Column: Tottenham in turmoil? Nope, they’re far from it 

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Tottenham Hotspur changed the shape of the Premier League after firing manager Mauricio Pochettino in favor of legend Jose Mourinho.  Photo from the Associated Press.

Tottenham Hotspur changed the shape of the Premier League after firing manager Mauricio Pochettino in favor of legend Jose Mourinho. Photo from the Associated Press.

A lot has happened in North London these past couple of weeks 

After five and a half years of managing the Lilywhites, Mauricio Pochettino was sacked by Tottenham Hotspur on Nov. 19. As a Spurs fan, I was in complete shock when I first saw the club’s statement about the sacking — keep in mind this was the same manager who brought them to their first Champions League final in history. I expected him to be sacked due to the team’s mediocre performance in the Premier League and Champions League, but not during the international break. Less than 12 hours after the sacking, Tottenham found his successor: Jose Mourinho. Many fans were skeptical about the appointment, given his toxic relationship with Manchester United as a manager, but so far he is doing everything right at Spurs. 

Obviously it’s still early to predict the future of the club under Mourinho, but changes are already visible given their win streak after constant draws and defeats. 


Jose Mourhino has already made poisitive impacts on this team and while he recognises this year is gone, he is hopeful for the near future.  Photo from the Associated Press.

Jose Mourhino has already made poisitive impacts on this team and while he recognises this year is gone, he is hopeful for the near future. Photo from the Associated Press.

One of the biggest changes Mourinho has already established is the inclusion of Lucas Moura in the Starting XI, along with Dele Alli, Harry Kane and Heung-Min Son. The Brazilian didn’t see enough playing time under Pochettino this season as fans would’ve liked, given that he scored the game-winning goal last season in the Champions League to send them to the final. Moura’s able to create plays and score goals, and he did exactly that in their 3-2 win against West Ham United on Nov. 23. 

Another key change? A stronger Dele Alli. If you watched the Premier League this season you know Alli was not performing well before Pochettino’s sacking. However, since Mourinho’s appointment, Tottenham fans and fans of the Premier League have seen a Dele Alli that hadn’t been seen since the 2018 World Cup in Russia. Many will be quick to claim it’s just a “honeymoon phase” and he’s simply trying to impress the new manager, but I personally think Mourinho is already doing wonders to boost the team’s confidence, especially Alli’s. In his first training session as manager Mourinho even went up to him and asked if he was Dele or Dele’s brother, meaning if he was the out-of-form Dele Spurs fans have seen for the past several months or if he was the fit Dele everyone knew him by. Since then, Alli scored twice and had one assist and has received standing ovations when he’s subbed off.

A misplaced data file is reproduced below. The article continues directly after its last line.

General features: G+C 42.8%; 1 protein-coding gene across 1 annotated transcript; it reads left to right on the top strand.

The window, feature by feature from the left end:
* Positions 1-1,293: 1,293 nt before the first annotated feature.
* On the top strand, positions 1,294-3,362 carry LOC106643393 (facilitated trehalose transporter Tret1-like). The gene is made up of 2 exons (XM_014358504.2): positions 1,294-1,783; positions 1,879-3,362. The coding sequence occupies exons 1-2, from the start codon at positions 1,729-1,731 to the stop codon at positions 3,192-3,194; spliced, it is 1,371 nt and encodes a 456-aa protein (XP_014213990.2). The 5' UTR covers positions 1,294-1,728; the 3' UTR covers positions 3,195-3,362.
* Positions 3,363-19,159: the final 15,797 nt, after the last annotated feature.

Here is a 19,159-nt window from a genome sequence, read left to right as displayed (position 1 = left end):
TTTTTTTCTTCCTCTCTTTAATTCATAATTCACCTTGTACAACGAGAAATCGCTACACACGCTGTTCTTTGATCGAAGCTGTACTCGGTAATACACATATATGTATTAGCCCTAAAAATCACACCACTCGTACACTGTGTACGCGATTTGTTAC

The Spurs biggest fault under Mourhino has been their defense, but the offense is thriving having gone up 3-0 in their last two matches.  Photo from the Associated Press.

The Spurs biggest fault under Mourhino has been their defense, but the offense is thriving having gone up 3-0 in their last two matches. Photo from the Associated Press.

In a press conference before their match against West Ham, Mourinho said that Tottenham can’t win the league this season, which is a no-brainer given their 20-point difference with No. 1 Liverpool.  

“I’m not going to say we will, but we can win it next season,” Mourinho said. Coming from the person who has won numerous trophies as a manager, it is probable. After all, Mourinho claimed to be “the special one” when he managed Chelsea in 2004 and won back-to-back Premier League trophies. 

One issue Mourinho will face is the team’s defending, as in the past two matches they were up 3-0 and ended up conceding two, but Mourinho is a man with ambition and will certainly do wonders for the club, just like Pochettino. Should he bring Tottenham a Premier League trophy for the first time in history he will easily go down as the greatest manager in the club’s history, but the work of Pochettino shouldn’t go unnoticed. Pochettino helped build the club to where it is today given the small budgets he had for transfer windows and not being able to play in a proper home stadium until earlier this year. From not buying anyone in the winter and summer transfer windows last season to leading Tottenham to their first Champions League final, Pochettino will also be one of the greatest managers Spurs had. Parallel to the Lilywhite’s “to dare is to do” motto, Pochettino taught Spurs to dare, and now Mourinho will teach them how to do. 


David Sandoval is a campus correspondent for The Daily Campus. He can be reached via email at david.sandoval@uconn.edu. He tweets @sandovalduconn.

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